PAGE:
Inside the ‘phased refresh’ of Ulta Beauty’s digital store

Ulta exec Jeffrey Hamm breaks down the beauty retailer’s consumer-facing and backend changes.
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4 min read

In the midst of its brick-and-mortar makeover, Ulta Beauty has also been treating its digital store to a new look. And no, not by upping its contour game or packing on some blush, but with backend changes and the addition of tools to better connect shoppers to the products they want.

The beauty retailer posted strong results last year, with net sales rising 18.3% to $10.2 billion. Among the year’s achievements CEO Dave Kimbell outlined in its most recent earnings call were improvements in customer experience. In addition to a growing physical footprint, with 47 new store openings last year, he also praised the “phased refresh” of its digital store.

Overseeing this refresh is Jeffrey Hamm, Ulta’s VP of digital experience and operations, who heads teams across product management, user experience, and business operations at the retailer. He’s been with Ulta for over a decade, joining in 2012 as its director of e-commerce when the retailer’s digital business “was quite small,” he told Retail Brew.

  • A look at an archive of the site from the month Hamm joined definitely proves things have changed, both in layout and product offerings. A top seller back then? The original Urban Decay Naked Palette, may it rest in peace.

“It’s been a journey to take it from e-commerce to digital, and by that, I mean we’ve not only grown the digital channel, but now we’re really setting ourselves up for how we support digital for the enterprise,” Hamm said.

So what does that mean, exactly? Hamm broke down the consumer-facing and behind-the-scenes changes that make up this refresh.

(Inter)face lift: Shoppers can now see “a new, modern look and feel” on the site and app, Hamm said, which includes a new browsing experience to improve product discovery across its 35,000 SKUs and 500 brands. It’s important for the search process to be “multifaceted” and go beyond keyboards to ensure consumer confidence, he noted.

  • Last year, Ulta rolled out a slew of product-matching tools, including a fragrance finder and tools allowing shoppers to use their cameras to try on looks and products.
  • They can test what they’d look like with red dye from Madison Reed in their hair, tinted moisturizer from Laura Mercier on their skin, or eyeshadow from Natasha Denona swept on their lids.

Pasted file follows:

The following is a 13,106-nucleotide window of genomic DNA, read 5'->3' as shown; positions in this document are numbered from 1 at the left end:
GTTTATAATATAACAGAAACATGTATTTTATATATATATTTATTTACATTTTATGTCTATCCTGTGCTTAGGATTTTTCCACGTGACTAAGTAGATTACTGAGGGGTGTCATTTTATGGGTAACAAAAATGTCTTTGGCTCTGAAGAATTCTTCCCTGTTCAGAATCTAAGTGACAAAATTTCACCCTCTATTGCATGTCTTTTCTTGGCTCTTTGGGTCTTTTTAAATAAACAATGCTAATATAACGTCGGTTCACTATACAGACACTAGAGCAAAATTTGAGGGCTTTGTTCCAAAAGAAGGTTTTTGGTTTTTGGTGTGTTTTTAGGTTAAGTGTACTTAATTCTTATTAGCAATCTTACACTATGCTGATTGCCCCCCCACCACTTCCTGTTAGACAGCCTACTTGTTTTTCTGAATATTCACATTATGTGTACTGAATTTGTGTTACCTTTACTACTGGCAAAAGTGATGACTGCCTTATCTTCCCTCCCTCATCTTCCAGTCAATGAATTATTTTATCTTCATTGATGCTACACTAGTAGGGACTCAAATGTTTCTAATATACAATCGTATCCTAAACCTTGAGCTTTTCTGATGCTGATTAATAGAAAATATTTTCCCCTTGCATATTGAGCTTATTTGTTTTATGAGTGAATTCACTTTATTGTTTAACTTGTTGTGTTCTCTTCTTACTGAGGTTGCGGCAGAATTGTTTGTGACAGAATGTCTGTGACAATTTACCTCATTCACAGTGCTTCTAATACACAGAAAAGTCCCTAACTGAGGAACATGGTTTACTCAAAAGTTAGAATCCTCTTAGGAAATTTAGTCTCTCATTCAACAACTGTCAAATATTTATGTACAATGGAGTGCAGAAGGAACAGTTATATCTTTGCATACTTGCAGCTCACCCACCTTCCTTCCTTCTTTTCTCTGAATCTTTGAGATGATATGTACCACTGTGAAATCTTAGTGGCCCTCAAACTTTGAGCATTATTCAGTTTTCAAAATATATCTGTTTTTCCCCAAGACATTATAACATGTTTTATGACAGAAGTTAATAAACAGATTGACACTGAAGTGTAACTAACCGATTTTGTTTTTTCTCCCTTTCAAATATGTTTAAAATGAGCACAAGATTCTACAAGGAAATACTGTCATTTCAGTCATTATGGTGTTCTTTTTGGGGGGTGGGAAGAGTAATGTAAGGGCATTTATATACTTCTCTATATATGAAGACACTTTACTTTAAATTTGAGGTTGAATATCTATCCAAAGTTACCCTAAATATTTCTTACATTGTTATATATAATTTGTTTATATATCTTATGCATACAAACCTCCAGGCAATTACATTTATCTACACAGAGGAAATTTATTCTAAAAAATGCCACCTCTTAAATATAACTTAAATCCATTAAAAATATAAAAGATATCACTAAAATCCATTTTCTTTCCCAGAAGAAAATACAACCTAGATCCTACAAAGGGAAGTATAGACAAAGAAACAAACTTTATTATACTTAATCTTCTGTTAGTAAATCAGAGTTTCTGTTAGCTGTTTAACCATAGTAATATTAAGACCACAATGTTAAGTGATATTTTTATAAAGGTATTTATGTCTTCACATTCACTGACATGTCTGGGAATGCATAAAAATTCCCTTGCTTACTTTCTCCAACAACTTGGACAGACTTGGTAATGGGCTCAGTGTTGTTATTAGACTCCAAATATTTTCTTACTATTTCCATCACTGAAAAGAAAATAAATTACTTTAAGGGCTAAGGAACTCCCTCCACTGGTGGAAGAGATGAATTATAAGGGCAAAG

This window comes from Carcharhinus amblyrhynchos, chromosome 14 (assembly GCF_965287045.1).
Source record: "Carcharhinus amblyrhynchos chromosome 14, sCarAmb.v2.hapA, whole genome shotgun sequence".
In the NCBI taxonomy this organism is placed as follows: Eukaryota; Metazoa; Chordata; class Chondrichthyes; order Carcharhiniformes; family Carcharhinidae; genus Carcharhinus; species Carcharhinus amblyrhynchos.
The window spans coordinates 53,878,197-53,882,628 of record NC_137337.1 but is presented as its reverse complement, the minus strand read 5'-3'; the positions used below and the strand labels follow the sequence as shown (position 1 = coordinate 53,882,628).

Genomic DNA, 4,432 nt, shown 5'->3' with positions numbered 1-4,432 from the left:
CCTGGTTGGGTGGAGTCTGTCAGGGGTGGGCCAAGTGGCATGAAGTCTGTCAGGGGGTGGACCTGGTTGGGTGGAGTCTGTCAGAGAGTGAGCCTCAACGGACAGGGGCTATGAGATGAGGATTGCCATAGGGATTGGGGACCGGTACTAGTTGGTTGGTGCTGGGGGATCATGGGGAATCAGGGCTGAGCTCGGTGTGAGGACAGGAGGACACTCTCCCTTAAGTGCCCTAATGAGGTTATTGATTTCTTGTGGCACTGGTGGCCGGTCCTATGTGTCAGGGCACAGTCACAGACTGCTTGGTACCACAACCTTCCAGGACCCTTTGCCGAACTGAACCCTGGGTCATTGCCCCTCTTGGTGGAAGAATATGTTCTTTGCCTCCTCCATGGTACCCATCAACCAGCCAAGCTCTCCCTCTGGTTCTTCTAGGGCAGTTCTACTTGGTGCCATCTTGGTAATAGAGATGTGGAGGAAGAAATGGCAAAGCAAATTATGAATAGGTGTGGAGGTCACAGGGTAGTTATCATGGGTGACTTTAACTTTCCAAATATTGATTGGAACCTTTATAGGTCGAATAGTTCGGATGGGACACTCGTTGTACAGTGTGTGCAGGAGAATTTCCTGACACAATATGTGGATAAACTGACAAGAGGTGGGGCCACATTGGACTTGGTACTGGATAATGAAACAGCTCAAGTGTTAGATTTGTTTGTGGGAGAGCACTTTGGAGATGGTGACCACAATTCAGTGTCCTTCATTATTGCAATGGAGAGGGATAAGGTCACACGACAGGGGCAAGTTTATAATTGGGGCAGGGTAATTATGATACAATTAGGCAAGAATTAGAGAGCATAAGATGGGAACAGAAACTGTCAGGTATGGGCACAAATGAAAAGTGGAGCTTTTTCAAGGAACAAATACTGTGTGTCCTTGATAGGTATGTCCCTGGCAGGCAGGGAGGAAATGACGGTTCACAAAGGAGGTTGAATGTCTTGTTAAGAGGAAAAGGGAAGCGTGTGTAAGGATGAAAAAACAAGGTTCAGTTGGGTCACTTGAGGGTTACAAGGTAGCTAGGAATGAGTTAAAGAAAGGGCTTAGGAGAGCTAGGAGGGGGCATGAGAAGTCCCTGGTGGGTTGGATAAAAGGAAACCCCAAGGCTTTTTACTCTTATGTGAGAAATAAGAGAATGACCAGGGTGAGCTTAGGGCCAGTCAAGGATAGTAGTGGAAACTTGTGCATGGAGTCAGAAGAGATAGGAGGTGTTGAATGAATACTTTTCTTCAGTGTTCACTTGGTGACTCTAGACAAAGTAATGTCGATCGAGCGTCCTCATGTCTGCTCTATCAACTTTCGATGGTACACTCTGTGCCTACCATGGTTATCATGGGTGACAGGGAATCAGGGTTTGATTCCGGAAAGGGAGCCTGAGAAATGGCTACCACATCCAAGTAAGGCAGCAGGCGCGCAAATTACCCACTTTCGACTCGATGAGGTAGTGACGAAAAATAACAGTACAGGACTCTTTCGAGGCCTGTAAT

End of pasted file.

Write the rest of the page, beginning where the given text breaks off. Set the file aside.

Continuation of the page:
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In the process of creating these tools, Hamm said the retailer considered, “How do we make sure that the guest…one, can have a discovery process that’s entertaining, engaging, and fun, but then to actually get them to the product that they want and the product that they feel confident purchasing?”

Under the skin: While the consumer-facing changes are largely complete, the backend adjustments to the site are still ongoing. The company has “completely overhauled” its tech platform to support scalability, creating a more nimble backend experience for the Ulta team, Hamm explained.

“It just really changes the way we work as well and putting more of the power in the business’s hands and partnering with IT on new functionality, versus always having to go to them for changes,” he shared.

The company has built out “reusable components” that allow Hamm’s team to more quickly change or add new homepage content or adjust those new forms of navigation Ulta has introduced.

“We wanted to make sure that we changed the way that we can go to market,” he said. “We’re able to redesign the site while also building our building blocks for how the technology will be used in the future.”

Blending in: This effort has been a bit trickier than a brick-and-mortar renovation, Hamm noted, because consumers’ eyes can be on the website 24/7.

“You may remodel a physical store and you may close it down and repaint, replumb, move the shelves,” he said. “We’re doing that in real time. So I think balancing change with also running the business has been the biggest challenge.”

Hamm said the retailer will continue to iterate on its digital site, and future updates like additional interactive tools will continue to blend “commerce and content,” to support shoppers’ product discovery.

  • Ulta is also keeping an eye on consumer feedback for its new look and tools, using a net promoter score (NPS), a market research metric, to measure customer satisfaction.

“That’s our focus: How do we make it connected, seamless, frictionless, and then also fun, easy, and intuitive to browse and shop?” he said.

Retail news that keeps industry pros in the know

Retail Brew delivers the latest retail industry news and insights surrounding marketing, DTC, and e-commerce to keep leaders and decision-makers up to date.